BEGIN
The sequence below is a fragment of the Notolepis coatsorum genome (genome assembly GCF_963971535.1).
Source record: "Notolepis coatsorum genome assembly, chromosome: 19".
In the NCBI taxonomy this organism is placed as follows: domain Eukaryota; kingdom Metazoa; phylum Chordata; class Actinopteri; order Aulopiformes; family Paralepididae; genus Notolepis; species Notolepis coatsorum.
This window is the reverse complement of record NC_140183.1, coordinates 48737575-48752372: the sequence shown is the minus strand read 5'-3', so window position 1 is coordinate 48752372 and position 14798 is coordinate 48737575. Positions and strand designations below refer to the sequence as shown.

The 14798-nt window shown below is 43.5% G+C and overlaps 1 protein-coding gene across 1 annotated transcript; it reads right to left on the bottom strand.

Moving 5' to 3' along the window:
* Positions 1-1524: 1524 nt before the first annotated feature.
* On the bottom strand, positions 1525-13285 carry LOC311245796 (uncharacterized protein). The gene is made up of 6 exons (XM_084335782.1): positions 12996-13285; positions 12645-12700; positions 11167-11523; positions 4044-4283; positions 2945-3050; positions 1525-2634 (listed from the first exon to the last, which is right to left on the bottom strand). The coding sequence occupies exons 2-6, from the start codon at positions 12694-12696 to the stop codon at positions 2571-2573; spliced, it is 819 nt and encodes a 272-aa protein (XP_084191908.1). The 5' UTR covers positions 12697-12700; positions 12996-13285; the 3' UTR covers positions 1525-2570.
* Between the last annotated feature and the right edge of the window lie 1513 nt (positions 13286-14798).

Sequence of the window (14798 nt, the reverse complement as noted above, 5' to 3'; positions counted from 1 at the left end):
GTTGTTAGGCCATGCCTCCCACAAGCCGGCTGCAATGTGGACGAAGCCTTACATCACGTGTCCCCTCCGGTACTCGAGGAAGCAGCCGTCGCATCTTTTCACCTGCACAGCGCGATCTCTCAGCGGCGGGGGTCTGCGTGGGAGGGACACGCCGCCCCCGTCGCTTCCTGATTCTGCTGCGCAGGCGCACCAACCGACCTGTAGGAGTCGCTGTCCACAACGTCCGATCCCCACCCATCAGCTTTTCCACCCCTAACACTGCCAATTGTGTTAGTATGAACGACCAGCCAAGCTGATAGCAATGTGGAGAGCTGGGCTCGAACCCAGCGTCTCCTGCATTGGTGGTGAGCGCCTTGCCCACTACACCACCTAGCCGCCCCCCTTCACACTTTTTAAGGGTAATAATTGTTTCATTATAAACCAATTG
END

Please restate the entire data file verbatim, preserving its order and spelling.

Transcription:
The sequence below is a fragment of the Notolepis coatsorum genome (genome assembly GCF_963971535.1).
Source record: "Notolepis coatsorum genome assembly, chromosome: 19".
In the NCBI taxonomy this organism is placed as follows: domain Eukaryota; kingdom Metazoa; phylum Chordata; class Actinopteri; order Aulopiformes; family Paralepididae; genus Notolepis; species Notolepis coatsorum.
This window is the reverse complement of record NC_140183.1, coordinates 48737575-48752372: the sequence shown is the minus strand read 5'-3', so window position 1 is coordinate 48752372 and position 14798 is coordinate 48737575. Positions and strand designations below refer to the sequence as shown.

The 14798-nt window shown below is 43.5% G+C and overlaps 1 protein-coding gene across 1 annotated transcript; it reads right to left on the bottom strand.

Moving 5' to 3' along the window:
* Positions 1-1524: 1524 nt before the first annotated feature.
* On the bottom strand, positions 1525-13285 carry LOC311245796 (uncharacterized protein). The gene is made up of 6 exons (XM_084335782.1): positions 12996-13285; positions 12645-12700; positions 11167-11523; positions 4044-4283; positions 2945-3050; positions 1525-2634 (listed from the first exon to the last, which is right to left on the bottom strand). The coding sequence occupies exons 2-6, from the start codon at positions 12694-12696 to the stop codon at positions 2571-2573; spliced, it is 819 nt and encodes a 272-aa protein (XP_084191908.1). The 5' UTR covers positions 12697-12700; positions 12996-13285; the 3' UTR covers positions 1525-2570.
* Between the last annotated feature and the right edge of the window lie 1513 nt (positions 13286-14798).

Sequence of the window (14798 nt, the reverse complement as noted above, 5' to 3'; positions counted from 1 at the left end):
GTTGTTAGGCCATGCCTCCCACAAGCCGGCTGCAATGTGGACGAAGCCTTACATCACGTGTCCCCTCCGGTACTCGAGGAAGCAGCCGTCGCATCTTTTCACCTGCACAGCGCGATCTCTCAGCGGCGGGGGTCTGCGTGGGAGGGACACGCCGCCCCCGTCGCTTCCTGATTCTGCTGCGCAGGCGCACCAACCGACCTGTAGGAGTCGCTGTCCACAACGTCCGATCCCCACCCATCAGCTTTTCCACCCCTAACACTGCCAATTGTGTTAGTATGAACGACCAGCCAAGCTGATAGCAATGTGGAGAGCTGGGCTCGAACCCAGCGTCTCCTGCATTGGTGGTGAGCGCCTTGCCCACTACACCACCTAGCCGCCCCCCTTCACACTTTTTAAGGGTAATAATTGTTTCATTATAAACCAATTG